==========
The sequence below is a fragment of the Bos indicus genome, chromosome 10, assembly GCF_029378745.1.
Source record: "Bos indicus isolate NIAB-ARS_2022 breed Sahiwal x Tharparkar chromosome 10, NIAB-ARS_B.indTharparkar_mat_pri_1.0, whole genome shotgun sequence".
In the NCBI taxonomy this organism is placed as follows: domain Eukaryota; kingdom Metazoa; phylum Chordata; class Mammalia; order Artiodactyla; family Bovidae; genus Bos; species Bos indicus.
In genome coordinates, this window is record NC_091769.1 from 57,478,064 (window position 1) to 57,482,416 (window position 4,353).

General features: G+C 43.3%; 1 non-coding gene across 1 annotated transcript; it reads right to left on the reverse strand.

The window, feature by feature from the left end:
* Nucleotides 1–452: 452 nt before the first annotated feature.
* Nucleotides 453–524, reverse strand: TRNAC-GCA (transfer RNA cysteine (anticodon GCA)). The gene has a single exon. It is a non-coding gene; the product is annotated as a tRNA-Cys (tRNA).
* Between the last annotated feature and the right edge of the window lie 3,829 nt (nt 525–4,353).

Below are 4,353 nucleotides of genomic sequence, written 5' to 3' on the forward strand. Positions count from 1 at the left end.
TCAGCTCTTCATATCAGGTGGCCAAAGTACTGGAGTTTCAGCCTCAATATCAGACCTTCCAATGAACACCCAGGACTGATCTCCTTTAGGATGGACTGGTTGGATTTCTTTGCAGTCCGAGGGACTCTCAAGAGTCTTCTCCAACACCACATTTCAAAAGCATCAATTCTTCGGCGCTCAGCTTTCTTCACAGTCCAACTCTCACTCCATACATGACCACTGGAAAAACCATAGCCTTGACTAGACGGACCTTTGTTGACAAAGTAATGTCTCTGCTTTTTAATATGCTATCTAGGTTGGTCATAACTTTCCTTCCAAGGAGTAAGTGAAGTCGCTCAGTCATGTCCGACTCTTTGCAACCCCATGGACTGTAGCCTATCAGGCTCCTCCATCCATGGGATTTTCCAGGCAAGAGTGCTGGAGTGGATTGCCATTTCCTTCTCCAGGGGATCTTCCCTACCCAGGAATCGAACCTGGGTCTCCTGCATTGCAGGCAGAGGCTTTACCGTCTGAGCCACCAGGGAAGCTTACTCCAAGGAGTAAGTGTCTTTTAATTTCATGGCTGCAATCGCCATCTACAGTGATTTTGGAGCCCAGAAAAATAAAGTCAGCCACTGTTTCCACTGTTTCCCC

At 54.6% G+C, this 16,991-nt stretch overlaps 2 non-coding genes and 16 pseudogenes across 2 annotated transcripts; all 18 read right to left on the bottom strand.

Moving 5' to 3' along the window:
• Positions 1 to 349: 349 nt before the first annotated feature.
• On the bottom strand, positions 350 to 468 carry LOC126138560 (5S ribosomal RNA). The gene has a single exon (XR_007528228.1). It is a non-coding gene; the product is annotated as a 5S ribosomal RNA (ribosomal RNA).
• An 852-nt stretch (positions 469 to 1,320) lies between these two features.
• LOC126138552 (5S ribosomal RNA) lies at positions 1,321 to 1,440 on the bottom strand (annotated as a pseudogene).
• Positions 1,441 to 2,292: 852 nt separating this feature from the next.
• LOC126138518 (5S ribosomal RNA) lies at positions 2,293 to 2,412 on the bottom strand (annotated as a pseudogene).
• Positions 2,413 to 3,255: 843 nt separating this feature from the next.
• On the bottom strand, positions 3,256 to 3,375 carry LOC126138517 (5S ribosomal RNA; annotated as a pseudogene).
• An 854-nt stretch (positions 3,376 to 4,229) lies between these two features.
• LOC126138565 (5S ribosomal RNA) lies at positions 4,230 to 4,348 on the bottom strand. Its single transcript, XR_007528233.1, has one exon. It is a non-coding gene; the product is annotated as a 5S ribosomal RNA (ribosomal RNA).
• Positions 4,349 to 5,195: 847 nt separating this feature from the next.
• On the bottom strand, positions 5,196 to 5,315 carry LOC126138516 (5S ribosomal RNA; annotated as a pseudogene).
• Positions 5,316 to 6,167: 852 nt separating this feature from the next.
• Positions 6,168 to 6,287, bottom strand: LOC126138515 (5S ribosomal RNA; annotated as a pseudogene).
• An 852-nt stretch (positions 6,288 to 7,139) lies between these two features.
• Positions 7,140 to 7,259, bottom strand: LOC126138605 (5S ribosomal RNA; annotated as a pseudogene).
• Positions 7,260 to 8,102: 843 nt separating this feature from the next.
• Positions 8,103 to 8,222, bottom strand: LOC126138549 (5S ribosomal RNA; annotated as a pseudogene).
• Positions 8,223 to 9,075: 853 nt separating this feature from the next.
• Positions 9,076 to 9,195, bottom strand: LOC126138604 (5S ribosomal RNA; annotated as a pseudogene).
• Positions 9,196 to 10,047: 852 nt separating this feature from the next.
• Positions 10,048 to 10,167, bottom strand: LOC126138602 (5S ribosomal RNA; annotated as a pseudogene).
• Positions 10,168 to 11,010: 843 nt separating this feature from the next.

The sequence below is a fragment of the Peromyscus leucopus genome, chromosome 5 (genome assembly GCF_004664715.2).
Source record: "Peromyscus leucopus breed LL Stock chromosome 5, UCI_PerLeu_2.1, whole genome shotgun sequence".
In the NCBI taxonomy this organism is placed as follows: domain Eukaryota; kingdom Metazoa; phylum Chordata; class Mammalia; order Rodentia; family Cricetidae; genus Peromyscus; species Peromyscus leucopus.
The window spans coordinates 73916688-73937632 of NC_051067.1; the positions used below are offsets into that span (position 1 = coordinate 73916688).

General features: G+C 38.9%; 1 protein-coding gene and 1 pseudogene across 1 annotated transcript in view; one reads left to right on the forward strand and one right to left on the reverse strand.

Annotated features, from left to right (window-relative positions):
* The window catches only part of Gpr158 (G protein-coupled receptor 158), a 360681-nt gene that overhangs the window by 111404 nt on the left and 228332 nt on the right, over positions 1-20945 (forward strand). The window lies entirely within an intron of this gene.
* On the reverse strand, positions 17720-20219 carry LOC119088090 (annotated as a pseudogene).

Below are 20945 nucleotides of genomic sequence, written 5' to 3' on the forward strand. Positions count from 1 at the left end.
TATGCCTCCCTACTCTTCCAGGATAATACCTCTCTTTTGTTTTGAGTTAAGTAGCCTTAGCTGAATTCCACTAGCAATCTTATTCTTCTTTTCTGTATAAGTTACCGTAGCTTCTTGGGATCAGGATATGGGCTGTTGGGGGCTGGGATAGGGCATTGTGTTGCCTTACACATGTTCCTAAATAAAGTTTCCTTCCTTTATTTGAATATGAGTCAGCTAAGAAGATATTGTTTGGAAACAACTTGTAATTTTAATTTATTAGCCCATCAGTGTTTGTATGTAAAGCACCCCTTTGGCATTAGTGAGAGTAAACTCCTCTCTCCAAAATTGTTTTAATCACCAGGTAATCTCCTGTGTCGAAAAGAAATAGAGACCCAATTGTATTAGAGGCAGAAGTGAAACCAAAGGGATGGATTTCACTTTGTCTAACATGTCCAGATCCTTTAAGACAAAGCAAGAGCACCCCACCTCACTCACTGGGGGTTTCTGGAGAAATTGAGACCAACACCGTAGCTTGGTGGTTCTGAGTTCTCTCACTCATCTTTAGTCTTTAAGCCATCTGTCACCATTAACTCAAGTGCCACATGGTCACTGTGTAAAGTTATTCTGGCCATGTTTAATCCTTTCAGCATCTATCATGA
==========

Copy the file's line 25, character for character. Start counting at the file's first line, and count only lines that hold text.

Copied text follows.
• On the bottom strand, positions 5,196 to 5,315 carry LOC126138516 (5S ribosomal RNA; annotated as a pseudogene).